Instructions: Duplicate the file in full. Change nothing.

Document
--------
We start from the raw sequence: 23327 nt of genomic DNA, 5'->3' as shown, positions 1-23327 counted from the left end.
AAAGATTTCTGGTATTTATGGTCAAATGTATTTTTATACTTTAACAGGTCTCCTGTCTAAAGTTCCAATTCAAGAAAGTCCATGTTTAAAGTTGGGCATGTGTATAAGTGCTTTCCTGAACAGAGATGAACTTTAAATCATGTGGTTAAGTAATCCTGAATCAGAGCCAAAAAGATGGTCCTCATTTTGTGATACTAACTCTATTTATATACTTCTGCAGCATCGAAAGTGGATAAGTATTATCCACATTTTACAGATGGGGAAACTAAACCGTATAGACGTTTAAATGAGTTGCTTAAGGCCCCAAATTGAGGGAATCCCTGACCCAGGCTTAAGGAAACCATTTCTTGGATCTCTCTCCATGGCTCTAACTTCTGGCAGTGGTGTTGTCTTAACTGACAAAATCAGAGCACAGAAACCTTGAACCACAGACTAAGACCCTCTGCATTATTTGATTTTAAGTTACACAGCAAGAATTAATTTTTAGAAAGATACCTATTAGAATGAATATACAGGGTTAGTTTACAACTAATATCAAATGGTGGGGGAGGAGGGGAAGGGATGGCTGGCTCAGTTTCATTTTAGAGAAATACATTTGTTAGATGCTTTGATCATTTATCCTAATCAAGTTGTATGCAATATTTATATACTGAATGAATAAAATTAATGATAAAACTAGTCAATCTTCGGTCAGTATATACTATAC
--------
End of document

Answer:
We start from the raw sequence: 23327 nt of genomic DNA, 5'->3' as shown, positions 1-23327 counted from the left end.
AAAGATTTCTGGTATTTATGGTCAAATGTATTTTTATACTTTAACAGGTCTCCTGTCTAAAGTTCCAATTCAAGAAAGTCCATGTTTAAAGTTGGGCATGTGTATAAGTGCTTTCCTGAACAGAGATGAACTTTAAATCATGTGGTTAAGTAATCCTGAATCAGAGCCAAAAAGATGGTCCTCATTTTGTGATACTAACTCTATTTATATACTTCTGCAGCATCGAAAGTGGATAAGTATTATCCACATTTTACAGATGGGGAAACTAAACCGTATAGACGTTTAAATGAGTTGCTTAAGGCCCCAAATTGAGGGAATCCCTGACCCAGGCTTAAGGAAACCATTTCTTGGATCTCTCTCCATGGCTCTAACTTCTGGCAGTGGTGTTGTCTTAACTGACAAAATCAGAGCACAGAAACCTTGAACCACAGACTAAGACCCTCTGCATTATTTGATTTTAAGTTACACAGCAAGAATTAATTTTTAGAAAGATACCTATTAGAATGAATATACAGGGTTAGTTTACAACTAATATCAAATGGTGGGGGAGGAGGGGAAGGGATGGCTGGCTCAGTTTCATTTTAGAGAAATACATTTGTTAGATGCTTTGATCATTTATCCTAATCAAGTTGTATGCAATATTTATATACTGAATGAATAAAATTAATGATAAAACTAGTCAATCTTCGGTCAGTATATACTATAC